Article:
State-run parks and resorts make excellent base camps for those season seeking Minnesota hunting, fishing trips.
By Joe Albert
From north to south and east to west, Minnesota is akin to a playground for hunters and fishermen. Whether they’re fishing for walleyes or muskies, walking the woods for ruffed grouse or the fields for pheasants, or sitting in a deer stand and waiting patiently for a whitetail to walk by, sportsmen’s opportunities in many ways are limited only by their imaginations and willingness to do a little exploring.
While some people prefer to stay close to home, the more adventurous among us might enjoy hitting the road and giving a look at some new fields, waters or woods. One of the best ways for them to do that is to find a spot where they can rest their heads after a long day in the field, but where they’re close to an abundance of outdoor activities.
Minnesota’s state parks offer unique opportunities to do just that, and it’s because they offer abundant lodging options — generally at fair prices. The lodging options at some parks offer hotel-like accommodations, while others provide little more than shelter from the elements.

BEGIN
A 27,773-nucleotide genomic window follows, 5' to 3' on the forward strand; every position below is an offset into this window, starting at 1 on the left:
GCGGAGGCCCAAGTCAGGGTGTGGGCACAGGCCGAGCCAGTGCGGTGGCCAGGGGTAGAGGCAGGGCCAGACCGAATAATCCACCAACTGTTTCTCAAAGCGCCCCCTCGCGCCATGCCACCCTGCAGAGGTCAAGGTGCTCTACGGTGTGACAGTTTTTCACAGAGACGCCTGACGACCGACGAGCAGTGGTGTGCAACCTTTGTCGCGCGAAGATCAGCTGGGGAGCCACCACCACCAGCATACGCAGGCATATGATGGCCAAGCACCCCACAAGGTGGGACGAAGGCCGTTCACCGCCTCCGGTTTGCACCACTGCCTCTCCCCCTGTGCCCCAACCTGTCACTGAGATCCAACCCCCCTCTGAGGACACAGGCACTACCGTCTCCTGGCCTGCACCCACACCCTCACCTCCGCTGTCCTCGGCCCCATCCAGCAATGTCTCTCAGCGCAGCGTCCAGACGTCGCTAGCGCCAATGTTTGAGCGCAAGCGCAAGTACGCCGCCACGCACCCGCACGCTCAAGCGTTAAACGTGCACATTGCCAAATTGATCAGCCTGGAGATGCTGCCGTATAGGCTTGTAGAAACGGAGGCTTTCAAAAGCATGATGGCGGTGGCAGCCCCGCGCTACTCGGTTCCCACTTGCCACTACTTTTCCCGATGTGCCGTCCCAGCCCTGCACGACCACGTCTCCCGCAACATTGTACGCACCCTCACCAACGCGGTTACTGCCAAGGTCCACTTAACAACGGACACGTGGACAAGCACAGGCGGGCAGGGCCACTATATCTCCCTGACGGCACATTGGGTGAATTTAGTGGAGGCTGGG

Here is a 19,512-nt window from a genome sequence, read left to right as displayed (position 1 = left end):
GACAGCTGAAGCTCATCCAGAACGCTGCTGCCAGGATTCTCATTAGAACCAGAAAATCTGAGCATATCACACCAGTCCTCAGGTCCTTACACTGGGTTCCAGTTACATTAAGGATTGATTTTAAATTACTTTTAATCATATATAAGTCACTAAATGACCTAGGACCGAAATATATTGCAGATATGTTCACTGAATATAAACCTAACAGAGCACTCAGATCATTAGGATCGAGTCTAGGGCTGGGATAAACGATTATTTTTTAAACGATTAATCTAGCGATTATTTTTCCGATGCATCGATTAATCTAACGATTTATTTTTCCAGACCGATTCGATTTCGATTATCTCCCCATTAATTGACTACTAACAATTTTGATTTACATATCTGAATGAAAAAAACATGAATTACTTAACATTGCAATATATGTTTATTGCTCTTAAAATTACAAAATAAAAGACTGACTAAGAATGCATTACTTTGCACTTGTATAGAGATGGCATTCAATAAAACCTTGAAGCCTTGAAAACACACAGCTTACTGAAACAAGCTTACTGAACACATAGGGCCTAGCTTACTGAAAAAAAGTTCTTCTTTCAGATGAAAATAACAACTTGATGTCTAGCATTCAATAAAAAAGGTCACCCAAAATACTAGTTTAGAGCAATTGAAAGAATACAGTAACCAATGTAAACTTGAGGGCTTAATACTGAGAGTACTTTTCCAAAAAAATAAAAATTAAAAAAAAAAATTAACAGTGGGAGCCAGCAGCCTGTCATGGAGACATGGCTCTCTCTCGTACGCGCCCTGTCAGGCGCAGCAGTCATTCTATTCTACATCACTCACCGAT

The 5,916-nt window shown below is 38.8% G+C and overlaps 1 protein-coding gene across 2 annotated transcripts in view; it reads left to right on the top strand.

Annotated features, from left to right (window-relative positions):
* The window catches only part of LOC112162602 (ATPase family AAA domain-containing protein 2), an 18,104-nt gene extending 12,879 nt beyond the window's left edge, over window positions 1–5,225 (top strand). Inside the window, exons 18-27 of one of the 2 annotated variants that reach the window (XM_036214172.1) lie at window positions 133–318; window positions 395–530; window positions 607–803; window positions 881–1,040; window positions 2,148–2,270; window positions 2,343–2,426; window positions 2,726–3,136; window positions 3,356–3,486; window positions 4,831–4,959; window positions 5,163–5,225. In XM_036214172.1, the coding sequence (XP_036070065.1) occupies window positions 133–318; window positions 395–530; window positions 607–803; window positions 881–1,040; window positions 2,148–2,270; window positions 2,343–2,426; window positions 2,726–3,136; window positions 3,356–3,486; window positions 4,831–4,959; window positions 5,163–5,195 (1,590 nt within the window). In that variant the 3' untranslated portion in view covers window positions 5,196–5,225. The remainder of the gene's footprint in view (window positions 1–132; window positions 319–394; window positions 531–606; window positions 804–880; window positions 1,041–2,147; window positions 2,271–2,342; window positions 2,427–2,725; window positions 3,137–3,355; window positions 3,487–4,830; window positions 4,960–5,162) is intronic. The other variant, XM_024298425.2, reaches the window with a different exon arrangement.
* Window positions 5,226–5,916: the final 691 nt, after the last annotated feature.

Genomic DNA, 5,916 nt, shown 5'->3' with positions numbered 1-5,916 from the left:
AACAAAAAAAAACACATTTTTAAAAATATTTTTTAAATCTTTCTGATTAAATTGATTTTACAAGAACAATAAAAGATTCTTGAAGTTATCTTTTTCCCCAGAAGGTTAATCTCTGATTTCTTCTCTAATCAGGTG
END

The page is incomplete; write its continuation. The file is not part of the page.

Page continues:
Following are three state parks scattered throughout our state, along with some of the hunting and fishing opportunities that await sportsmen who visit them.
Minnesota hunters and anglers looking for a quiet place to relax and enjoy the outdoors need look no further than our state park system.
Whether it is great angling or hunting action you crave, or just an escape from everyday life, you are sure to find it!
Fort Ridgely State Park, which covers just more than 1,000 acres south of Fairfax in Nicollet County, sits atop a plateau that overlooks the Minnesota River valley.
The park features a 31-space campground as well as two cabins. The campground and one of the cabins close the third Sunday of October, while the second cabin — known as the Chalet, which is heated and features a full kitchen — is open year ’round.
As a result, the park is a good lodging option for hunters who want to explore the white-tailed deer, ring-necked pheasant and waterfowl hunting opportunities.
Minnesota’s duck season generally opens in late September (check the regulations booklet for specific dates), and the pheasant season opens the second Saturday in October. Depending on the species targeted, there are a wide variety of public- or quasi-public-land options within easy driving distance of Fort Ridgely. Among the nearby WMAs where hunters can find pheasants are the 91-acre Minnriver WMA, the 514-acre Rosenau-Lambrecht WMA, and the 385-acre Fritsche Creek WMA.
Just a bit more than 20 miles to the west of the state park — between the towns of Morton and Redwood Falls — hunters will find a cluster of WMAs that offer good pheasant-hunting opportunities. Pheasant hunters need only a small-game license and a state pheasant stamp.